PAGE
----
Q: My daughter, her husband and two children, moved into my large house at a time when I needed their help due to an illness. This was at their suggestion.
My son-in-law remodeled my kitchen to suit their taste (my kitchen was 20 years old and did need some upgrading), and converted a large storage room in the basement into a large bedroom for their daughter. They converted my late wife’s second floor sewing room into a bedroom for themselves.
My son-in-law suggested making a few other changes, such as adding French doors to our “Florida” room, which I rejected. My share of the kitchen remodeling costs were $2,700.
There are now four cars in the family, including mine, my daughter’s, my granddaughter’s and my son-in-law’s truck. He wants to build an attached garage on the side of the existing garage for his truck. How can he build an attached garage onto a house that doesn’t belong to him?
In all of this, I have the feeling that they are setting themselves up to eventually take over my property when I die. There are three other heirs they would have to buy out. I consider their behavior somehow unethical and pushy. By the way, this is the same daughter who once wanted her name on the deed, but I followed your advice and didn’t put it on. What should I do?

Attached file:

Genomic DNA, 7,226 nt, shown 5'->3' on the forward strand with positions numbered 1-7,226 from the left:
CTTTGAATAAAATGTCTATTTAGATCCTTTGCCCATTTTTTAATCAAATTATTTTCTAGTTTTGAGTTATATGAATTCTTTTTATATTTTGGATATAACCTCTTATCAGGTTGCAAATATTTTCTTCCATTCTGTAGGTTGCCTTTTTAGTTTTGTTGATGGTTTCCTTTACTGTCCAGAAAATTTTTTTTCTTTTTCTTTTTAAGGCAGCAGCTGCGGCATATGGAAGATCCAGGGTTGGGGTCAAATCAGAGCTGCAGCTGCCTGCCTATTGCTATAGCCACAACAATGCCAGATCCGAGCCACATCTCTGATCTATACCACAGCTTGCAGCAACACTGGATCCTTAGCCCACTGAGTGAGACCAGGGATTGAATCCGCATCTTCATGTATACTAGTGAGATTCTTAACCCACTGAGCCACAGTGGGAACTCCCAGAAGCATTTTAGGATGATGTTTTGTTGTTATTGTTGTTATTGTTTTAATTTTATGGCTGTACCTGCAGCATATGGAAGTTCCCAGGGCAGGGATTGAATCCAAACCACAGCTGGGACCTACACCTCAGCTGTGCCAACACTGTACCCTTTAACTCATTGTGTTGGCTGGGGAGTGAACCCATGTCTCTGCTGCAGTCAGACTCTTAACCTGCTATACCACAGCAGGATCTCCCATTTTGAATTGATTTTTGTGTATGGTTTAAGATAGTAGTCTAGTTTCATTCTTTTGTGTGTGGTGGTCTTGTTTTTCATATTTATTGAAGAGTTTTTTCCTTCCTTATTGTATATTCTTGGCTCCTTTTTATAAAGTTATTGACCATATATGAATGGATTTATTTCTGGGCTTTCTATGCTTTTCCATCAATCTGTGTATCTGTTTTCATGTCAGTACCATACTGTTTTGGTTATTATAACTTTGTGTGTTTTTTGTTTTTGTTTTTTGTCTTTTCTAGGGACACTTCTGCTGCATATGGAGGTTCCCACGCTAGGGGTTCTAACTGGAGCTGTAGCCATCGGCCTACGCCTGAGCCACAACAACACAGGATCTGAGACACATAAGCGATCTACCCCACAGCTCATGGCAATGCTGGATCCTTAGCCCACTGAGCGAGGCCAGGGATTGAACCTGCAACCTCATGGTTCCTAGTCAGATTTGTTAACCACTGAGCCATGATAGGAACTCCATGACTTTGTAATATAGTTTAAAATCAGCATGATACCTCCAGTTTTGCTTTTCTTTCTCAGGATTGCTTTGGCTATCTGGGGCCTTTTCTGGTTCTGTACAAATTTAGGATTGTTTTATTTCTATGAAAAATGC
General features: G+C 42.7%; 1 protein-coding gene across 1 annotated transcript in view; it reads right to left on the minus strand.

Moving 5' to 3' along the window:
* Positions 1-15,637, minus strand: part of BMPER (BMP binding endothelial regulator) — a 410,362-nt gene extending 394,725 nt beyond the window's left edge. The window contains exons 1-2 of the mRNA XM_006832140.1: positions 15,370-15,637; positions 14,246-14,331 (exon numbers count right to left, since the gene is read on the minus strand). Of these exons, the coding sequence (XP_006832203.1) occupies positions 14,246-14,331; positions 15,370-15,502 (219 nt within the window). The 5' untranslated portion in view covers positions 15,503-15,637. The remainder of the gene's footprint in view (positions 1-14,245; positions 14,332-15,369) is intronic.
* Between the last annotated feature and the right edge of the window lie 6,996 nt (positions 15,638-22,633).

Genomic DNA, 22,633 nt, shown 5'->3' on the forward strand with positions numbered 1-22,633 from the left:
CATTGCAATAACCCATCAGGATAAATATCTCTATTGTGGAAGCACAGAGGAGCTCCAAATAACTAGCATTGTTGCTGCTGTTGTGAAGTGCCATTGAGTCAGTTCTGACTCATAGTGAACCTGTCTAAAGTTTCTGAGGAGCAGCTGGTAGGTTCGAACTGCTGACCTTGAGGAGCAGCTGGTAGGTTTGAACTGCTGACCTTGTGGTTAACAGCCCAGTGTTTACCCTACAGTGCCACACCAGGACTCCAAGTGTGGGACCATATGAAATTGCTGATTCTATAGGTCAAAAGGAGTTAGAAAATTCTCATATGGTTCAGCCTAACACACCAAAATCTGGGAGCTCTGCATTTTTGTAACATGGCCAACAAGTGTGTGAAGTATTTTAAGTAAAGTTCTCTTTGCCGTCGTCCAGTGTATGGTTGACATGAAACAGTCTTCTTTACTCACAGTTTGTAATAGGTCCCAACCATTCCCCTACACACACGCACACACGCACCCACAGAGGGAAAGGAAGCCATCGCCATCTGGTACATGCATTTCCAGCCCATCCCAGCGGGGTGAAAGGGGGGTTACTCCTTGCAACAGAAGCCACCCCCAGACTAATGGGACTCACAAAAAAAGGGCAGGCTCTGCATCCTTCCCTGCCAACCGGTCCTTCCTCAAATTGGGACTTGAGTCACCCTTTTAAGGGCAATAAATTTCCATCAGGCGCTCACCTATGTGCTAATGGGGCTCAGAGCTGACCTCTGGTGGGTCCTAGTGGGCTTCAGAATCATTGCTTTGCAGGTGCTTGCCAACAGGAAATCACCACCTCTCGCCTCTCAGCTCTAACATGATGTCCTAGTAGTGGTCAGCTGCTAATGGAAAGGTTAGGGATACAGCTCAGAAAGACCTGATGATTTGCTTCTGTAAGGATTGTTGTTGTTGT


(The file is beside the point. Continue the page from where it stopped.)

A: You need to develop a backbone.
It’s unfortunate that your daughter and son-in-law are so clearly trying to muscle you out of your house while you’re alive. But since you do own the property, you hold the strings.
Tell your pushy son-in-law that you don’t plan on making any other changes to the property while you’re alive. Tell him that you expect them to start contributing rent to the tune of X (you’ll have to come up with a reasonable percentage of the mortgage, taxes, insurance and upkeep) if they’re going to continue to live there, plus they need to help around the house, if they aren’t already.
Remind your daughter that you have other heirs and that ultimately, the property will be left equally to all. If you’d like to cement this, I suggest you hire an estate attorney to perhaps put the property into a trust and look over your will, powers of attorney and other estate matters. If you haven’t yet considered who would get your power of attorney in case you are incapacitated, please consider a different child than the daughter who lives with you, or a trusted attorney.
You clearly need to set some boundaries here, because it sounds as though your daughter and her husband are making you feel somewhat unwelcome in your own house. And that’s not how you should spend your retirement.
Published: Jun 22, 2007